Library Assistants and Technicians

Library Assistants and Technicians generally perform clerical duties, and are often mistaken for librarians as they are the first face people see, since most libraries' checkout desks are near the entrance. Library assistants often check materials out and in, collect fines and fees, answer general phone questions, issue library cards, process new library materials, and assist with items on reserve.

ALA has a list of support staff positions in libraries intended to give you an idea about types of jobs you can have as support staff within libraries.


Library assistant jobs may be part- or full-time and can range from $8 to $17 per hour; the middle 50 percent earned between $8.95 and $14.44 in 2010. The madian annual salary in 2010 was  $23,120 The highest paying Library Assistant jobs are at colleges, universities, and professional schools.
Bureau of Labor Statistics Occupational Employment and Wages: Library Assistants, May 2010

The wage range for Library Technicians is slightly higher, $8.64 to $22.59 per hour; the middle 50 percent earned between $10.93 and $18.34 in 2010.  The median annual salary was $29,860. The highest paying Library Technician jobs are with the Federal Government, followed by colleges, universities, and professional schools.
Bureau of Labor Statistics Occupational Employment and Wages: Library Technicians, May 2010


Between 2008 and 2018, the number of library technicians is expected to grow about 9 percent, which is about as fast as the average for all occupations and the number of library assistants is expected to grow by about 11 percent, which is about as fast as the average for all occupations. Increasing use of library automation creates more opportunities for these workers. Electronic information systems have simplified some tasks, enabling them to be performed by technicians, rather than librarians, and spurring demand for technicians. However, job growth in educational institutions will be limited by slowing enrollment growth. In addition, public libraries often face budget pressures, which hold down overall growth in library services. However, this may result in the hiring of more of these workers, because they are paid less than librarians and, thus, represent a lower-cost way to offer some library services. Employment should grow more rapidly in special libraries because increasing numbers of professionals and other workers use those libraries. Because these workers are largely employed by public institutions, they are not directly affected by the ups and downs of the business cycle, but they may be affected by changes in the level of government funding for libraries.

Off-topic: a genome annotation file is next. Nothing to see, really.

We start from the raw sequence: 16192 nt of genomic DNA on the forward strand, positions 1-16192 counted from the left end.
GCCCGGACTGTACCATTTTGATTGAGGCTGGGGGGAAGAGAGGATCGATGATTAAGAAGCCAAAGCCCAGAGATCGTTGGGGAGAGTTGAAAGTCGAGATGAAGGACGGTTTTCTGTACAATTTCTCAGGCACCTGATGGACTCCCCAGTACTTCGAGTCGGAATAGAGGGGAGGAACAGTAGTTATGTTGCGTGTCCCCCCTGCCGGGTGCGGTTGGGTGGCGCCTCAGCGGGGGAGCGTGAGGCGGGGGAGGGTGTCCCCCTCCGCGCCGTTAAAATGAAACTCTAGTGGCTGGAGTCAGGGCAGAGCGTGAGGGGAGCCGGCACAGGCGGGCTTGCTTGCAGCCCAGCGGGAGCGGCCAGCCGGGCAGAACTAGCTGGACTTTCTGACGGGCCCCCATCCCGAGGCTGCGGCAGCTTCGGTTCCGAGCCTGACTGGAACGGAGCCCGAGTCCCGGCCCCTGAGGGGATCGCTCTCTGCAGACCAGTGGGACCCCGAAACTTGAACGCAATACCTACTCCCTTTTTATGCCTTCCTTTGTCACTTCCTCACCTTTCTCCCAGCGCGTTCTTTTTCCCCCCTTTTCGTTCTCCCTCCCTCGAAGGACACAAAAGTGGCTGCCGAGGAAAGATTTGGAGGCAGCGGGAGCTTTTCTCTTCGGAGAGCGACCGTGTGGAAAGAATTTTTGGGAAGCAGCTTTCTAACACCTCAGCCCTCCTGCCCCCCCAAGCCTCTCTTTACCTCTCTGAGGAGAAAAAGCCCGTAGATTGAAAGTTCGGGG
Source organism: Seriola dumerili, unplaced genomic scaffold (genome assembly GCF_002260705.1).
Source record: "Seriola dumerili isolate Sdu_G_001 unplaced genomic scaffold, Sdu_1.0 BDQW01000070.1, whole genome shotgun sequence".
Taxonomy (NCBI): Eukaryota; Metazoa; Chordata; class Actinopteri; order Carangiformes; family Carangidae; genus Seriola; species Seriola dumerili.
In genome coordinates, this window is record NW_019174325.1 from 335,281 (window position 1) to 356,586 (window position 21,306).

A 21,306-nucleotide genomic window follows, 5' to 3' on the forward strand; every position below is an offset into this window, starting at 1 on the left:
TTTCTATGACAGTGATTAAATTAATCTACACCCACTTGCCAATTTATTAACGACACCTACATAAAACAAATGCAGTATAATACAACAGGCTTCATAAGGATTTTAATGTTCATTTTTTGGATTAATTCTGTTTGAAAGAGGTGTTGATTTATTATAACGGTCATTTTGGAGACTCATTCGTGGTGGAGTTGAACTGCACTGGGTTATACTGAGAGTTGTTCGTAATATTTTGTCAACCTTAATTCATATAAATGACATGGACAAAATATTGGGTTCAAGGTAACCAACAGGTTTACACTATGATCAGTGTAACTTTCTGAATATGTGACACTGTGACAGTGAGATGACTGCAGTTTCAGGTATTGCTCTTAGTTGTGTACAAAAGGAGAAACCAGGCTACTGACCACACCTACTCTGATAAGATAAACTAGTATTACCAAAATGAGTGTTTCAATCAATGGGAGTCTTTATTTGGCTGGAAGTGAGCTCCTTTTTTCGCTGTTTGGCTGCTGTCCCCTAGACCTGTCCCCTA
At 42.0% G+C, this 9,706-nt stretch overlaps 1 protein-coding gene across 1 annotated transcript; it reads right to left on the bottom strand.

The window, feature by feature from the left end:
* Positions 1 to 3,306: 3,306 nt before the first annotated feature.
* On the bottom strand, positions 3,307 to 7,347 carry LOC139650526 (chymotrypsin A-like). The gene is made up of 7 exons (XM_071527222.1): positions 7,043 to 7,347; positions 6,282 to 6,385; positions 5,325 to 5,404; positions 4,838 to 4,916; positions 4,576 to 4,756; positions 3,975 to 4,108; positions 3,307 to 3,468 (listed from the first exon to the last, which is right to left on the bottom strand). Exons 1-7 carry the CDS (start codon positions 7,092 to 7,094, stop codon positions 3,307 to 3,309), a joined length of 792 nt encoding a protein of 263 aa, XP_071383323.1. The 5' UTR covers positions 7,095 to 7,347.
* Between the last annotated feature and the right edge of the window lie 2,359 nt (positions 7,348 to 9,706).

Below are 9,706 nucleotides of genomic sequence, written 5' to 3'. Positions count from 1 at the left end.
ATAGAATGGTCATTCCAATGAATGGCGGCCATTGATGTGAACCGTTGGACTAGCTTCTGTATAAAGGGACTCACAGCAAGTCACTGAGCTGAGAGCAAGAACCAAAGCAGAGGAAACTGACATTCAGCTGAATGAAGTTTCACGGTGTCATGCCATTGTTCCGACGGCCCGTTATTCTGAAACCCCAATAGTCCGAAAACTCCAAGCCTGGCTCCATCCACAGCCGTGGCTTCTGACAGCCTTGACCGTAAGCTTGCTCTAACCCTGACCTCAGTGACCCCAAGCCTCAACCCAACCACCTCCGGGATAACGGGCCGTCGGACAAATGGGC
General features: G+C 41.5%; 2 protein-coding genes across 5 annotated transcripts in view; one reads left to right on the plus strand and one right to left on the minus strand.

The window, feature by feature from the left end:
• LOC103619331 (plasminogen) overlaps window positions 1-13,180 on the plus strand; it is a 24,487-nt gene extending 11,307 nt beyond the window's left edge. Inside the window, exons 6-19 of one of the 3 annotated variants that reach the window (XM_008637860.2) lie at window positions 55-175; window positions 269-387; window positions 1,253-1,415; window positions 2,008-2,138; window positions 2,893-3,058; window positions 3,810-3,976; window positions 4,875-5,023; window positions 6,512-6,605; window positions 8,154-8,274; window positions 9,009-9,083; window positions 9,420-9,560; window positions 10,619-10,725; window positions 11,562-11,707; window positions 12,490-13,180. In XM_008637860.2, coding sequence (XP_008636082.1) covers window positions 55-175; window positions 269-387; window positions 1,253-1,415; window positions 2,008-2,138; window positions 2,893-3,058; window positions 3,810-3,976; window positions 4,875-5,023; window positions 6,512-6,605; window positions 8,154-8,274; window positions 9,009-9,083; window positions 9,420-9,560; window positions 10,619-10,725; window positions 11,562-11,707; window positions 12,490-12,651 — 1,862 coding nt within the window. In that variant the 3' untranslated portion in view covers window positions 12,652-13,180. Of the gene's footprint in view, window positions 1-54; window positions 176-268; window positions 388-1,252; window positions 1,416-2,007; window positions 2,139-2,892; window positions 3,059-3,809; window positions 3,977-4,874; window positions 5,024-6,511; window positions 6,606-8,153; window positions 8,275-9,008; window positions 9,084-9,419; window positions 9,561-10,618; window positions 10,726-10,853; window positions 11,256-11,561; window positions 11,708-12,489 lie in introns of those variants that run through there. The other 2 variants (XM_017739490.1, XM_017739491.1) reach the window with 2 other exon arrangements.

Occupational Outlook Handbook for Library Technicians & Library Assistants at the Bureau of Labor Statistics has detailed information about educational requirements, work environment and job outlook for library support staff.


Educational requirements vary greatly by state and type of library. Some positions require a high school diploma; others require an associate degree or library technician certificate.

A partial list of state certification programs is available at the ALA-Allied Professional Association (ALA-APA) website.

ALA-APA has developed a national Library Support Staff Certification partnership with the Western Council of State Libraries.

A list of Library Technician programs in the U.S. provided by the Council on Library Technicians (COLT).


  • Ability to communicate clearly with patrons, co-workers and supervisors
  • Ability to follow library policies and procedures, especially as relate to issuing library cards, checking out items, collecting fines and fees, and processing new materials
  • Ability to count change and handle money
  • Ability to work with computer applications; most library assistants will use the library's computer system to manage library card holder records, or add new items to the online catalog
  • Ability to work with and troubleshoot office machines, such as copiers


  • Generally previous experience is not required, although preference may be given to people who are already somewhat familiar with a library environment, such as a page

Career path

  • Library assistants who excel in their area of work may make excellent candidates for a managerial position, such as a circulation manager or head of circulation. In public libraries, it is not unusual for a similar career path in the cataloging or "technical services" area.
  • Library assistants who complete a four-year undergraduate degree in any field are excellent candidates to consider becoming a librarian.

Library Technicians

Courtesy of CollegeGradCareers

Clerical Library Assistant Career Overview

Courtesy of CityTownInfo

Colleague Connection


Library Support Staff Interests Round Table (LSSIRT), is a special interest group within the American Library Association, devoted to the interests of library support staff.